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Swingin' Hard at R.K. Downs

Posted: February 11, 2008 11:18 a.m.
Updated: April 13, 2008 2:03 a.m.
 
The smooth sounds of jazz filled the Performing Arts Center on Saturday as music lovers spent the day listening to the many jazz bands that performed during the R.K. Downs Jazz Festival.

The annual event, now in its 33rd year, brought performers from multiple local high schools, along with Cal Arts' Latin jazz band and the College of the Canyons Jazz Ensemble.
The jazz band from University of Nevada, Las Vegas also made a stop at the Valencia center to mark their first performance at the jazz festival.
The all-day festival, which began at 10 a.m. and went until 4:30 p.m. at the College of the Canyons facility, brought in between 50 and 75 jazz fans, families and music directors from the local area and as far away as Downtown Los Angeles.
KC Manji, music director for the festival, said one goal of the event was to create a relaxing atmosphere for guests to enjoy the music.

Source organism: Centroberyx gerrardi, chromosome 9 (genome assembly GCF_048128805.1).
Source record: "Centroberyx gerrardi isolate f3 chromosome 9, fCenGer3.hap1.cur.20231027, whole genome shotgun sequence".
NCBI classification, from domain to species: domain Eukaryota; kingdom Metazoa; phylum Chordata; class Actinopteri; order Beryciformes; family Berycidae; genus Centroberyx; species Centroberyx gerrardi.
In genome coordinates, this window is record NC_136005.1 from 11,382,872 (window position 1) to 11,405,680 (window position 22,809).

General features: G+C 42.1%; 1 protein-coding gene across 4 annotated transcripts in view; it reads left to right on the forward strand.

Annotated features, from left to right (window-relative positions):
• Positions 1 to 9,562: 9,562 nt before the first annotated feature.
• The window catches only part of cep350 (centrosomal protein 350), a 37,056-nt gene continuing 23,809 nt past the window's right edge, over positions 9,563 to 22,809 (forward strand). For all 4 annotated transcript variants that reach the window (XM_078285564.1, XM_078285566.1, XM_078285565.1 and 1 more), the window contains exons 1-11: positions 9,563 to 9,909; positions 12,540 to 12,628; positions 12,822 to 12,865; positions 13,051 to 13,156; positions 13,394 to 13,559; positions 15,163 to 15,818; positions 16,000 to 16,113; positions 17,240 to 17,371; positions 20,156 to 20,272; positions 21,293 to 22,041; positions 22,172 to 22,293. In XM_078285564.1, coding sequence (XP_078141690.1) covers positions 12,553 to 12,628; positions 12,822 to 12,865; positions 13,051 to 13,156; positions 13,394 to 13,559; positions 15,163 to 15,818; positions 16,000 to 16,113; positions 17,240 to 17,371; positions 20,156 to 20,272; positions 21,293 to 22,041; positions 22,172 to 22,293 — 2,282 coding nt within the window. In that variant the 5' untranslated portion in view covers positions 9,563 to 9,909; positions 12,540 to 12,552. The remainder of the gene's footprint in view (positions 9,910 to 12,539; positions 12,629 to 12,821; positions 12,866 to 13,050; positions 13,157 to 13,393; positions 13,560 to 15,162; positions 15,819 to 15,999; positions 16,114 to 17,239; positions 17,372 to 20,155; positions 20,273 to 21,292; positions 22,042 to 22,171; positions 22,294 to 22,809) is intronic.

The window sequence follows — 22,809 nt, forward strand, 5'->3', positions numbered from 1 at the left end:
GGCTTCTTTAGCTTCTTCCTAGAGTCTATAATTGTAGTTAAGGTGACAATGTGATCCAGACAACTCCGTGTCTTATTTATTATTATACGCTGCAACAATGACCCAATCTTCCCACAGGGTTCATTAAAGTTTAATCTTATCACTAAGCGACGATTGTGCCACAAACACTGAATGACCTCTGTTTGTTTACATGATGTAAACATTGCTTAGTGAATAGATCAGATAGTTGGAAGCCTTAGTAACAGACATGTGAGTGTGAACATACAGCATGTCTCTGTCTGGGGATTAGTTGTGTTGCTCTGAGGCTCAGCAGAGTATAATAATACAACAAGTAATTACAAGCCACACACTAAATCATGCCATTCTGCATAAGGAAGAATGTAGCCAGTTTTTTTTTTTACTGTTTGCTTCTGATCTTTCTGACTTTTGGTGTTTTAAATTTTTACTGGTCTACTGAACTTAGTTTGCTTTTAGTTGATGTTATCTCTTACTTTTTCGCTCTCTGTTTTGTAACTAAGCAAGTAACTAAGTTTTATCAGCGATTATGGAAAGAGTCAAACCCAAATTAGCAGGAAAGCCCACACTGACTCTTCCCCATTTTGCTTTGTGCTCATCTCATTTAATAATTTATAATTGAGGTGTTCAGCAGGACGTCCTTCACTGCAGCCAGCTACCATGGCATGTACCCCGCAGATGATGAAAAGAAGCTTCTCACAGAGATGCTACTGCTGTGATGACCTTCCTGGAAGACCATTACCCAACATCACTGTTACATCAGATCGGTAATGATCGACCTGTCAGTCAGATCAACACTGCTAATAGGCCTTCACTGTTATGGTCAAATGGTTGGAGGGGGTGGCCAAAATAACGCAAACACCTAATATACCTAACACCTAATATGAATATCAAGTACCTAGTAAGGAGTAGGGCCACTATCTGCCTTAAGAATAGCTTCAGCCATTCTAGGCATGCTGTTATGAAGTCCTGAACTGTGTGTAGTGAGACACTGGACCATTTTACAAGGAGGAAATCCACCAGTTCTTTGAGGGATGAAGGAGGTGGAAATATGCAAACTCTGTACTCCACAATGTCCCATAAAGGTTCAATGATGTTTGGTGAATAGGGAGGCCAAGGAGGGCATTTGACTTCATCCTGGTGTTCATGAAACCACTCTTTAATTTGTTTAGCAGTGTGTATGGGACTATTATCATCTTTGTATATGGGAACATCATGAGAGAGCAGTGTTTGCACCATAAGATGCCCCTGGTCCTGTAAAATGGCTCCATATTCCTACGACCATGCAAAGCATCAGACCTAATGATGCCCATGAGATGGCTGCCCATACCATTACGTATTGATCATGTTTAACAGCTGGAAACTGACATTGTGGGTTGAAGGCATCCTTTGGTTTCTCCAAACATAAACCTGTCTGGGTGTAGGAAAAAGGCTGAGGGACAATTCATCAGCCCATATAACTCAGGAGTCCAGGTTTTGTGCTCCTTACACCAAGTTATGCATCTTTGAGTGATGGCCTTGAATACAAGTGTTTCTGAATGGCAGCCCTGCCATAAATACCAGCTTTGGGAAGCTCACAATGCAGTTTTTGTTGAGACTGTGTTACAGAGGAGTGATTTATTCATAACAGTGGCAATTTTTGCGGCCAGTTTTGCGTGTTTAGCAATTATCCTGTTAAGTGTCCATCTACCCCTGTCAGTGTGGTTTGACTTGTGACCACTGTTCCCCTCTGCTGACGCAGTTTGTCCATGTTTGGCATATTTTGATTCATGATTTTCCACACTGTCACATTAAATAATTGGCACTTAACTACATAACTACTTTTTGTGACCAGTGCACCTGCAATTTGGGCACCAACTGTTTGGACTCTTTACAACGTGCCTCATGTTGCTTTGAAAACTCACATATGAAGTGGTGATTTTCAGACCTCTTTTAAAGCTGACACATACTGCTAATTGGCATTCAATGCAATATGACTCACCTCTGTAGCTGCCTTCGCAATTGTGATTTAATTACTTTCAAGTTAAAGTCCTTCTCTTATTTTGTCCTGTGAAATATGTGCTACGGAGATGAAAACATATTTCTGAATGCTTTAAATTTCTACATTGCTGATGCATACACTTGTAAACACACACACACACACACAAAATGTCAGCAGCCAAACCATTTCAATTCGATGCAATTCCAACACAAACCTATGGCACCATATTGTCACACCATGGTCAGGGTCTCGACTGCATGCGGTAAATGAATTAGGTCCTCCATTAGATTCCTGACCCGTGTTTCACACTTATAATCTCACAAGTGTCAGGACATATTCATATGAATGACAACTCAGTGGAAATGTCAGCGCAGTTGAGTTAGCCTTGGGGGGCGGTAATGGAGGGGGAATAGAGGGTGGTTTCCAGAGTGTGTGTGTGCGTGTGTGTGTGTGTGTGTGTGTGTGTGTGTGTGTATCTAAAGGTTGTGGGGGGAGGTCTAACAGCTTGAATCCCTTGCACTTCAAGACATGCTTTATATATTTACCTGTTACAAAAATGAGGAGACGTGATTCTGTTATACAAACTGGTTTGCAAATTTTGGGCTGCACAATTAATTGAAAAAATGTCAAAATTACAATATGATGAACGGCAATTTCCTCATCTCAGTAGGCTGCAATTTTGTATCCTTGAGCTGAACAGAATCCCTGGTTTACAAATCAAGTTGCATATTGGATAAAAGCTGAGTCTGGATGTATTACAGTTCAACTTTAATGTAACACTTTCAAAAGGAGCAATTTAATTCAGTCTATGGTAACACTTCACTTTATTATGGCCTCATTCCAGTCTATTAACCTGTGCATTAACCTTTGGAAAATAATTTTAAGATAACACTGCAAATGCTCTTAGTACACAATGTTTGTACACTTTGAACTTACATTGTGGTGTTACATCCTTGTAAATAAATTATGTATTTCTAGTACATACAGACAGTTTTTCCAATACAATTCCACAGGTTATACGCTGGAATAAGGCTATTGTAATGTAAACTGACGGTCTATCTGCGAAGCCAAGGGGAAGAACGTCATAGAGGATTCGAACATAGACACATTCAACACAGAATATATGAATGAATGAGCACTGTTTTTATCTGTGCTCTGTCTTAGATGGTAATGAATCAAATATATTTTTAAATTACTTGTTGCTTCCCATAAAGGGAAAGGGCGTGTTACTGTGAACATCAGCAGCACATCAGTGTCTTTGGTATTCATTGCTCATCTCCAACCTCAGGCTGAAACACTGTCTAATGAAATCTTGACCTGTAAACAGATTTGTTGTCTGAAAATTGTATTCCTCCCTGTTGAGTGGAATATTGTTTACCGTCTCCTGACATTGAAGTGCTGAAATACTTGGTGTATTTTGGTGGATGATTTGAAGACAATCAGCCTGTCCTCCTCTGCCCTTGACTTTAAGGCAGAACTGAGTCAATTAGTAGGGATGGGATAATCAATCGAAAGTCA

Additionally, Manji said they hoped to give local music vendors exposure by allowing them to set up tables in the lobby during the festival.
On stage and next to a picture of R.K. Downs, the ensembles performed lively songs with lengthy instrumental solos that were well-received by the audience.
Manji said that Downs, the former music director and instructor who died over a decade ago, was "an excellent musician" and "an advocate for students."
Dirk Fischer, who served as COC's jazz director and festival coordinator for 27 years, remembered the festival in its early years, when only Canyon High School and Hart High School performed.
"We would come to play and to hear each other," he said.
He noted that the festival has always been planned for the beginning of the spring semester because Downs wanted it to be before the band competitions began in April and May.
Fischer said the festival was first known as a "get together" and was never designed to be a contest or competition for local ensembles as all school bands have always been invited to attend.
Since its beginnings, Fischer has watched the festival grow to include more performers and bring in more guests. This year's program included just under 10 jazz ensembles.
Regardless of how many people participate in the festival or come to hear the jazz music, Manji and Fischer see the annual event as a way to bring the music community together.
"It's to unite the instrumental music community," she said.
The Symphonic Band & Jazz Ensemble will be next to take the stage at the Performing Arts Center. That performance will be on March 21 at 7 p.m. Tickets will be available at the door.


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